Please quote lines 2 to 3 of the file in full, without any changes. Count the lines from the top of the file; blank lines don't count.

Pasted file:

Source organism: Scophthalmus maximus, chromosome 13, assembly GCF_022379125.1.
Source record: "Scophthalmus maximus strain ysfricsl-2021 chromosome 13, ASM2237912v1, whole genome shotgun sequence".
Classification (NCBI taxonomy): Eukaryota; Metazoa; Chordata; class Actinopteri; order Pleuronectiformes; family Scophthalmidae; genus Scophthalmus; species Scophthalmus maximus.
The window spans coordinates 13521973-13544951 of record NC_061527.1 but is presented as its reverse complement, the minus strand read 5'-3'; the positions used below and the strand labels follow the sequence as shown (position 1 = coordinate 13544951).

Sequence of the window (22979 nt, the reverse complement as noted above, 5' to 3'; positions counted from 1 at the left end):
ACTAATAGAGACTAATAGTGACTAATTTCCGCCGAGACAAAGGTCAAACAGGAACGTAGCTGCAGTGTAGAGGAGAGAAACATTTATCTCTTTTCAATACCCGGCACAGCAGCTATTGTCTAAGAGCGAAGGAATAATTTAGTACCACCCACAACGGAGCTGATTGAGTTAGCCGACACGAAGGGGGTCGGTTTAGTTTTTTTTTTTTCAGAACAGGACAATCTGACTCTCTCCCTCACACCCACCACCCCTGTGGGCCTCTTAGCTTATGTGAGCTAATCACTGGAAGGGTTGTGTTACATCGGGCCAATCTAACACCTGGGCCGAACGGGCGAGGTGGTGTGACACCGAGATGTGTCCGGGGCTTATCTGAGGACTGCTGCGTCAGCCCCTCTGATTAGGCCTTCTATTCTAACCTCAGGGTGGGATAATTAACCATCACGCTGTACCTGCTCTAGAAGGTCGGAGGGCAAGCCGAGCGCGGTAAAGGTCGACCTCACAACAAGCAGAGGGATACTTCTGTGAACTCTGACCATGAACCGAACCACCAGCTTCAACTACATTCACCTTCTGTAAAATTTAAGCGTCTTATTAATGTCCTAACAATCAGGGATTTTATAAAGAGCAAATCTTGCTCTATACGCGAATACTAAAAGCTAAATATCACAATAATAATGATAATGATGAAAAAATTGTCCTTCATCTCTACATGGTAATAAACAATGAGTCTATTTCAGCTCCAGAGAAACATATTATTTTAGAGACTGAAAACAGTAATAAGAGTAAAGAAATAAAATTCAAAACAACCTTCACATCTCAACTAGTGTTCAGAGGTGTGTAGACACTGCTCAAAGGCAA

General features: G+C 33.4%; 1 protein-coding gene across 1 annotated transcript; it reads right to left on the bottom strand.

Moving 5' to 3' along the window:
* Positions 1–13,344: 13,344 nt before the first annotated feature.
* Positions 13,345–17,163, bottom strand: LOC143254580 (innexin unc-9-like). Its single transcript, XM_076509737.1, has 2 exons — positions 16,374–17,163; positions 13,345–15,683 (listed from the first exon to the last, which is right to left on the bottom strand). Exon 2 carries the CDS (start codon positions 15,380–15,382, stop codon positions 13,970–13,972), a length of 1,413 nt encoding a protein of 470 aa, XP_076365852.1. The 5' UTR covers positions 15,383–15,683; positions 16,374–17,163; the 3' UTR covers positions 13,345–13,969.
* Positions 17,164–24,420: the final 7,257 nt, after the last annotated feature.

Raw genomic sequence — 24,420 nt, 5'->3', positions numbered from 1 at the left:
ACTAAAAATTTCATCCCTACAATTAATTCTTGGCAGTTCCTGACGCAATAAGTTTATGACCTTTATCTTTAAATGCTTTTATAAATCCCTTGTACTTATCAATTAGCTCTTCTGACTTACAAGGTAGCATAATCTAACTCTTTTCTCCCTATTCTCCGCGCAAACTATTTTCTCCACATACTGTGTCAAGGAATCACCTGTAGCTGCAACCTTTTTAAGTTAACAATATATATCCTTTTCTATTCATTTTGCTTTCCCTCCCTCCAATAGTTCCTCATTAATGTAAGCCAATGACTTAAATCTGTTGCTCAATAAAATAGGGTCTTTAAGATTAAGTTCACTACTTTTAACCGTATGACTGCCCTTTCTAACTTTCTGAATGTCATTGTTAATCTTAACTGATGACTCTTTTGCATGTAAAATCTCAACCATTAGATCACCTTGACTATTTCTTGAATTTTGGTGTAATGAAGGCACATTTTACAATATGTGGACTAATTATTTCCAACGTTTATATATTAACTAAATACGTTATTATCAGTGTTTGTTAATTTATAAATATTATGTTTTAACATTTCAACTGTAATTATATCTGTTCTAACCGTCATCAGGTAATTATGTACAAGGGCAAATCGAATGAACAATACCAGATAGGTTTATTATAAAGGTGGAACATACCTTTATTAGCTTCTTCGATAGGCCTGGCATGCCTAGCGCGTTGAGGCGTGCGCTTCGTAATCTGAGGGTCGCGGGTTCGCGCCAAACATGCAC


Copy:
Source record: "Scophthalmus maximus strain ysfricsl-2021 chromosome 13, ASM2237912v1, whole genome shotgun sequence".
Classification (NCBI taxonomy): Eukaryota; Metazoa; Chordata; class Actinopteri; order Pleuronectiformes; family Scophthalmidae; genus Scophthalmus; species Scophthalmus maximus.